The Fall 2017 semester is well under way now – and this means that it’s time for another round-up of classes on anime/manga that colleges/universities around the U.S. are offering this term. As with the prior similar updates, it is meant to be illustrative, not comprehensive – for that matter, I don’t think there is a way to compile a comprehensive list of this kind. Nonetheless, the College Classes on Anime/Manga page in the Resources section of this site is cumulative, and the Fall 2017 classes that I was able to locate have been added to it. In fact, as the total number of classes listed there grows, I hope that it may be possible to start identifying certain trends or patterns in the kinds of colleges/universities that are offering classes on anime/manga, and the ways these classes are described in course catalogs and on department websites.
A few days ago, RocketNews24 (which proclaims that its goal is to “to bring Asia’s own brand of strange to the English-speaking world) announced that a “U.S. university has ‘Reading and Writing About Magical Girls‘ as introductory English course”. Breaking news. Unique. Unprecedented. Worth the breathless – alternating with bemused – write-up. Oh, yeah, based entirely on a Reddit post and the resulting comments.
Susan Napier taught what I believe was the first course on Japanese animation at a U.S. college/university definitely in the fall semester of 2001 (an archived version of the syllabus for it is available via the Internet Archive) Since then, dozens of schools all around the U.S. have offered similar ones. And, one of the things that I try to do is track as many of them as possible. The College Classes on Anime/Manga page, on this site’s Resource section, is the full list. In the fall of 2015, I highlighted several new classes, including one at Harvard University.
That post definitely calls for an update, though. So, if you were a student at a U.S. college/university last year – or will be one this term, and want to take a class on anime/manga, what kinds of options do you have available for you? Continue reading
Scholarly writing on anime and manga is, of course, a major component of “anime/manga studies”, but not the only component – and classes that focus on Japanese animation and Japanese comics are an equally important part of the field. But, while the first English-language academic publications on Japanese comics appeared in the late 1970’s, and the first such paper on anime that I am aware of was published in 1993, it wasn’t until the late 1990’s/early 2000’s that colleges began offering such classes, with Susan Napier’s The World of Japanese Animation: Aesthetics, Commerce, Culture, at the University of Texas at Austin being if not the first, then certainly among the first.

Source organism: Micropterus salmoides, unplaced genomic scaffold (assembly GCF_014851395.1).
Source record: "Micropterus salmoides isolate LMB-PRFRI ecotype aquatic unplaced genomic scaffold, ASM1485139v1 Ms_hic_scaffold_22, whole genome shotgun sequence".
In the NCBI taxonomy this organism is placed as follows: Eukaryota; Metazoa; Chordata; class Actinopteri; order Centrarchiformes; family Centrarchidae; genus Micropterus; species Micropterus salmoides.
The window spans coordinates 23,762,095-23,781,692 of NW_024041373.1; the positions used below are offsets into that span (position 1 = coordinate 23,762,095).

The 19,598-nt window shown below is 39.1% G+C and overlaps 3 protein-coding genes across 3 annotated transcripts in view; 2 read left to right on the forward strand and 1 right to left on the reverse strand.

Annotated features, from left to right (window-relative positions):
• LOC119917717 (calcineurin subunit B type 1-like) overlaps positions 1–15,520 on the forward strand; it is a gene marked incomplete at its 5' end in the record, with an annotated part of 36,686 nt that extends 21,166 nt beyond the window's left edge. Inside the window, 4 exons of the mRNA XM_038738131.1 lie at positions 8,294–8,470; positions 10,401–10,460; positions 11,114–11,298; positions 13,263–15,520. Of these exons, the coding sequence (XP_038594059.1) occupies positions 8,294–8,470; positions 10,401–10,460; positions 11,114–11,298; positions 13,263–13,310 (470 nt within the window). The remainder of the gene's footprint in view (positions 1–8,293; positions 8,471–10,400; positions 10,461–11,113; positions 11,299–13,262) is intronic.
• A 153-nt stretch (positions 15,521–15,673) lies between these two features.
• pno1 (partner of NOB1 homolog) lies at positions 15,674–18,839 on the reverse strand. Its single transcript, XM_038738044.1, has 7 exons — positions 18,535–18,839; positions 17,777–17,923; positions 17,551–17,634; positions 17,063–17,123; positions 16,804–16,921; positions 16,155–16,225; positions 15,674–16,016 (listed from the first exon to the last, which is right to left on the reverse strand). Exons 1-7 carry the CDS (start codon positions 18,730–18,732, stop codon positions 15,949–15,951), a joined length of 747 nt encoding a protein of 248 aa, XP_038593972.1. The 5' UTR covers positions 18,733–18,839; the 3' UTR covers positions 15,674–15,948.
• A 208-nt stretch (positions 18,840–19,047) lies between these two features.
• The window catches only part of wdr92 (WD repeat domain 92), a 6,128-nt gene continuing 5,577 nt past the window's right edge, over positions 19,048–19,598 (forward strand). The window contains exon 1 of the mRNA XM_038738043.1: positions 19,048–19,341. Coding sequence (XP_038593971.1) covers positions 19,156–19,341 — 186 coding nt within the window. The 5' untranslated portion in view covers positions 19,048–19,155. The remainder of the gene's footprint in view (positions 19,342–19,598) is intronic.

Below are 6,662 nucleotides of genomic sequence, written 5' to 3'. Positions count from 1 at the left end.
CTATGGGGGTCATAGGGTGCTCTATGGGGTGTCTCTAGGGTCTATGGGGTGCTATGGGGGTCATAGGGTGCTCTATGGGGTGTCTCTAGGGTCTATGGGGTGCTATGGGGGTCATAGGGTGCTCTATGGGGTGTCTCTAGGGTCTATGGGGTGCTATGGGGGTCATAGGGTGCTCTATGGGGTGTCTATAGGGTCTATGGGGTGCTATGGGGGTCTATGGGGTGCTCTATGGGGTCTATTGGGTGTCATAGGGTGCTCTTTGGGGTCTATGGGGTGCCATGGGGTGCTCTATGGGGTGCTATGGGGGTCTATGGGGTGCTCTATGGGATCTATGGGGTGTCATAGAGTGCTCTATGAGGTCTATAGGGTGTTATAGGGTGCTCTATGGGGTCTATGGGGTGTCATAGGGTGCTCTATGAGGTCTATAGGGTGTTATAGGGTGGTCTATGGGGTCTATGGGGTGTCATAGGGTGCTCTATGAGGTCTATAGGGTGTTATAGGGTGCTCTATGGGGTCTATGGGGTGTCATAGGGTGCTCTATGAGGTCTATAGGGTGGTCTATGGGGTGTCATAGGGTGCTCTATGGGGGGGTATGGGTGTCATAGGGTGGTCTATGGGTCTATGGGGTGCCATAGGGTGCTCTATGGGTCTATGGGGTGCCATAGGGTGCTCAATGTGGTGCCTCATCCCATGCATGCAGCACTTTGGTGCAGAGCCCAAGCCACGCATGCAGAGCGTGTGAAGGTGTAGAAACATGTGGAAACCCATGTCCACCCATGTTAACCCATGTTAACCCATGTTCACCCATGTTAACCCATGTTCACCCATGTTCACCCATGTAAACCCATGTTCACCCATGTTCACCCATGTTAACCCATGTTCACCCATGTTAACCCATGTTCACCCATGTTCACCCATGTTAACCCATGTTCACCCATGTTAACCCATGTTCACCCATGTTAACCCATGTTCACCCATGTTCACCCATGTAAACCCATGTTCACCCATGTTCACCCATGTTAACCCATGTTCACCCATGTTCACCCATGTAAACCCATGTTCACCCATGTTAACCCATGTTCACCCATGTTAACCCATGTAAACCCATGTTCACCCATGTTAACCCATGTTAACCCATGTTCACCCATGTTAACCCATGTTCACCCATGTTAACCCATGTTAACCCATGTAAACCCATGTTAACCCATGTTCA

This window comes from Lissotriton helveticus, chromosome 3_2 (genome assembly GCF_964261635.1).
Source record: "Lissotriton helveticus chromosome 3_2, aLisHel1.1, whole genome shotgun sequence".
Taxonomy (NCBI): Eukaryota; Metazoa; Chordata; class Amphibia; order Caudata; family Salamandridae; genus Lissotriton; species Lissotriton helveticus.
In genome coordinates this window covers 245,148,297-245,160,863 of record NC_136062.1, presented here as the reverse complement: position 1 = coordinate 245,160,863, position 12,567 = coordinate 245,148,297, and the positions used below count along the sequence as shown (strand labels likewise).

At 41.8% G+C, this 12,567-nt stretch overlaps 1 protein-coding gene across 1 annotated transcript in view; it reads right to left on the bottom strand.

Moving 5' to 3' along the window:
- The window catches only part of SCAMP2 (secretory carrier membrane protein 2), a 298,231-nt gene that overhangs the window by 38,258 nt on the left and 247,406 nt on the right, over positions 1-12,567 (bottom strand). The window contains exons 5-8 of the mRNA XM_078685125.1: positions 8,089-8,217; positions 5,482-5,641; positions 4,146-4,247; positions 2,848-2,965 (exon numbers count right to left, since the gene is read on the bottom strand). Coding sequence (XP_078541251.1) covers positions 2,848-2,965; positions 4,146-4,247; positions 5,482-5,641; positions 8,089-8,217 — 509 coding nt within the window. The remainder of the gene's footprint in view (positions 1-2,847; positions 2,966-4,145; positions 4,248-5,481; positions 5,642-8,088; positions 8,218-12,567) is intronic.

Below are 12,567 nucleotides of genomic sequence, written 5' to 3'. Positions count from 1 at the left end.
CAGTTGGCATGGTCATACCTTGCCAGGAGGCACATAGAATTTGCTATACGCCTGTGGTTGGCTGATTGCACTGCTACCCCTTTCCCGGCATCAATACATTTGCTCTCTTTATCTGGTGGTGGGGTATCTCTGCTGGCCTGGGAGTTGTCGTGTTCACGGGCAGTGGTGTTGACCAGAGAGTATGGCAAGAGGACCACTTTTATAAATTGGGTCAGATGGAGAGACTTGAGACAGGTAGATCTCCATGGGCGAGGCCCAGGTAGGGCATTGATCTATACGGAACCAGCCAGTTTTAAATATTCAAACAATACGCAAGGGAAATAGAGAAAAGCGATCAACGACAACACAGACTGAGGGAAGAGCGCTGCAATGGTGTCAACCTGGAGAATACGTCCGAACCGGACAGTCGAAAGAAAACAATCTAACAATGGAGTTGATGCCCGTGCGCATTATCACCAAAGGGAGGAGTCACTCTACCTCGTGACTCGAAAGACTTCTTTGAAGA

Since Prof. Napier (who has since moved to Tufts University) first taught it, these kinds of classes have expanded to a wide range of schools – the Ivy League, other major research universities, both public and private, and smaller regional and liberal arts institutions. Just some recent examples include Anime as Global Popular Culture (Harvard University), Critical Analysis of Anime (Rice University), Anime in Text and Film (Stevenson University), and Explore Japanese Manga and Anime (Union College). Generally, they have taken an introductory approach, and the course description of the one at California State University, Long Beach is typical: “Students examine, analyze, and discuss selected topics in Japanese culture and modern society by analyzing Japanese animation (anime) and printed cartoons (manga)”. But, again, with anime and manga studies as a field now firmly established, clearly, it’s about time for ways of dealing with anime/manga in the post-secondary classroom setting that go beyond the introductory.
Earlier this year, I compiled and published a list of recent classes on Japanese animation offered by colleges/universities around the U.S. As I mentioned then, I knew that this list would not be comprehensive – there would be classes I simply did not know about, and others that are only being offered for the first time. So, with the Fall 2015 semester now under way – an update.
Courses on Japanese Animation at American Colleges: Fall 2015
Anime as Global Popular Culture
This course examines Japanese animation (or anime) through its generic conventions, formal aesthetic, and narrative motifs. At the same time, the course approaches anime as a lens through which we study contemporary media culture and its local and global production, distribution, and reception. In this sense, anime will be treated as a node in an extensive transnational network involving commercial as well as non-commercial mediums such as graphic novels, live-action films, video games, character merchandises, and fanzines/fan-events.
Harvard’s Department of East Asian Languages and Civilizations is currently highlighting this class as one of its Fall 2015 Featured Courses – along with at least two others that touch on Japanese animation (Global Japanese Cinema, and Media Mix: Representations and Meaning Between Media in Japan)
College classes on Japanese animation/Japanese comics that are currently being offered at colleges and universities around the U.S. or that have been offered in the past are now listed on a separate page. This page will be updated continuously, and if you know of any other classes that you would like to see listed there, please do not hesitate to let me know!
The introduction to the original version of this list is:
Much of the emphasis of this blog has been on scholarly approaches to Japanese animation and Japanese comics as expressed in “scholarly output” – publications, conference presentations, and the like. But, just as with any other academic field or area, “anime studies” has a second side – teaching about Japanese animation. And in fact, the question “are there classes at American colleges/universities on anime” is one that gets asked fairly frequently.